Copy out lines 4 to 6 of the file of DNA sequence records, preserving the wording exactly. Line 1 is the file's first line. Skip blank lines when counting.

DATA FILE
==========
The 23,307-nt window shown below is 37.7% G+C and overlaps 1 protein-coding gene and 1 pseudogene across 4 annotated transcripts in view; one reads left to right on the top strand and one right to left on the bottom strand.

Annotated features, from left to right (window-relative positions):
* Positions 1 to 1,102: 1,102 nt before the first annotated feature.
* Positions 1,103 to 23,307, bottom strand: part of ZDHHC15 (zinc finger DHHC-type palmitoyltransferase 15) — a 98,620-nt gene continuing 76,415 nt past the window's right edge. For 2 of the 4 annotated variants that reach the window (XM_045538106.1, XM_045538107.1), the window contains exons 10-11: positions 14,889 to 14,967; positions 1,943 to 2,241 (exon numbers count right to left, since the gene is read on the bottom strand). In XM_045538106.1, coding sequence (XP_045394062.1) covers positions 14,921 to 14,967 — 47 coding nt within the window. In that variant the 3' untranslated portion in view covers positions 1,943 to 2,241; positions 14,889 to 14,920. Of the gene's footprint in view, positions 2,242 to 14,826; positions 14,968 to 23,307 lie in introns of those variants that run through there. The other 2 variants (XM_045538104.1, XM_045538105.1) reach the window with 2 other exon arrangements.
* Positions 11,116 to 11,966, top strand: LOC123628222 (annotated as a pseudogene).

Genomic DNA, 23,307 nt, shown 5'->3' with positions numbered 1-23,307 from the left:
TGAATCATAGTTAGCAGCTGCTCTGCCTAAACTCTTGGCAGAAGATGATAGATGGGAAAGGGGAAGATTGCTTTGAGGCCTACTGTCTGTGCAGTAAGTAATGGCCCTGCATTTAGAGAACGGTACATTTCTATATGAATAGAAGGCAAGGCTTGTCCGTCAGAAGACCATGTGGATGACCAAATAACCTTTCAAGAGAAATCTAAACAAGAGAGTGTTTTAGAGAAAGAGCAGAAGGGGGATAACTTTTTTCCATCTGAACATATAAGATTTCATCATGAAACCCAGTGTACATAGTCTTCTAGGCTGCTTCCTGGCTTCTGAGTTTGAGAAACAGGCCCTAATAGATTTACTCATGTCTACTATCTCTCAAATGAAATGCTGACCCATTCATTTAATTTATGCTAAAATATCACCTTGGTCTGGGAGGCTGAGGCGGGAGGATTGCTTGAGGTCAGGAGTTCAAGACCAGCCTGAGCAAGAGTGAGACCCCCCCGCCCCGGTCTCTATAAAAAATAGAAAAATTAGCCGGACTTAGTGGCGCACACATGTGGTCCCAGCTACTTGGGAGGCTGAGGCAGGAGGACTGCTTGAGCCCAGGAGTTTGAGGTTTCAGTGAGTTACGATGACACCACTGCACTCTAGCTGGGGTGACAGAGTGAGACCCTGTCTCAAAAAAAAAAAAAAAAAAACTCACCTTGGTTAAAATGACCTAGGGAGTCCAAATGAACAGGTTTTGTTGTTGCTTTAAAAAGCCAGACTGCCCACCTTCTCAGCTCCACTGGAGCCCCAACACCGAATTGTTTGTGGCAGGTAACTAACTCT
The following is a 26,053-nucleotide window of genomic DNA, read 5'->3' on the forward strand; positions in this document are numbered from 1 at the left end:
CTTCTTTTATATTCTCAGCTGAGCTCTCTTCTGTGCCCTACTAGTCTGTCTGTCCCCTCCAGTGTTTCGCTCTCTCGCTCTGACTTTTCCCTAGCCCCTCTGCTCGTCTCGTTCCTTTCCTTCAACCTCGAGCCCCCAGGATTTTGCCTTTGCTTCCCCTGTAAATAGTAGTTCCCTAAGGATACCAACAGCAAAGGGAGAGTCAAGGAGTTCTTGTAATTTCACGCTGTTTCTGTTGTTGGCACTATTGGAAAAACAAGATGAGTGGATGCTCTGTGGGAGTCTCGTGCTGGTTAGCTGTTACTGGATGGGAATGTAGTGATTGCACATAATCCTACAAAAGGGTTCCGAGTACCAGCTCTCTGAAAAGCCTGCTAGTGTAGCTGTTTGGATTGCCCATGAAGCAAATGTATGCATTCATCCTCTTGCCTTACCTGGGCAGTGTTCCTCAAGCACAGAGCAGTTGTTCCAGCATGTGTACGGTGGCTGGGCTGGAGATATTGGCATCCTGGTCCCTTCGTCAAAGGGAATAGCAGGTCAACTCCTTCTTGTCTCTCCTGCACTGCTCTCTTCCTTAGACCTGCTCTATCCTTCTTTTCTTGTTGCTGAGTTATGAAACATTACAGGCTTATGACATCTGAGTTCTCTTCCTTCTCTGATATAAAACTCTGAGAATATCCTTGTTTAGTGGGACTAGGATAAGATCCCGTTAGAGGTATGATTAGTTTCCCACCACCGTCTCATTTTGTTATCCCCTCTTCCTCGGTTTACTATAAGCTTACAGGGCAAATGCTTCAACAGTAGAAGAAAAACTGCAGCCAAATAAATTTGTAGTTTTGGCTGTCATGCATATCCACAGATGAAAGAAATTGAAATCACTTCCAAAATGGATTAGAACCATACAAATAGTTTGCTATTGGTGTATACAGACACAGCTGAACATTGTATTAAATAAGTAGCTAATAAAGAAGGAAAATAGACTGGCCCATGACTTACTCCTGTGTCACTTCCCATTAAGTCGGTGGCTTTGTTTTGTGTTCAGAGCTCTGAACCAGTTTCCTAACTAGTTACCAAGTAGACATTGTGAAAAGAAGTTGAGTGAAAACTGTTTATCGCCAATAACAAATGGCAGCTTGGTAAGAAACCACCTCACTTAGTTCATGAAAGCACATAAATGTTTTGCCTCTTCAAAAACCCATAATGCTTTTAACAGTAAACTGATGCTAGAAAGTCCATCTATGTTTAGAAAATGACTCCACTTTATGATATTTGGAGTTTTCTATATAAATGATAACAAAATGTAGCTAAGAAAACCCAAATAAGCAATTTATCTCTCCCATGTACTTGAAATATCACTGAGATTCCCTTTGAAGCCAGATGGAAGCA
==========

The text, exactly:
* Positions 1,103 to 23,307, bottom strand: part of ZDHHC15 (zinc finger DHHC-type palmitoyltransferase 15) — a 98,620-nt gene continuing 76,415 nt past the window's right edge. For 2 of the 4 annotated variants that reach the window (XM_045538106.1, XM_045538107.1), the window contains exons 10-11: positions 14,889 to 14,967; positions 1,943 to 2,241 (exon numbers count right to left, since the gene is read on the bottom strand). In XM_045538106.1, coding sequence (XP_045394062.1) covers positions 14,921 to 14,967 — 47 coding nt within the window. In that variant the 3' untranslated portion in view covers positions 1,943 to 2,241; positions 14,889 to 14,920. Of the gene's footprint in view, positions 2,242 to 14,826; positions 14,968 to 23,307 lie in introns of those variants that run through there. The other 2 variants (XM_045538104.1, XM_045538105.1) reach the window with 2 other exon arrangements.
* Positions 11,116 to 11,966, top strand: LOC123628222 (annotated as a pseudogene).

Genomic DNA, 23,307 nt, shown 5'->3' with positions numbered 1-23,307 from the left: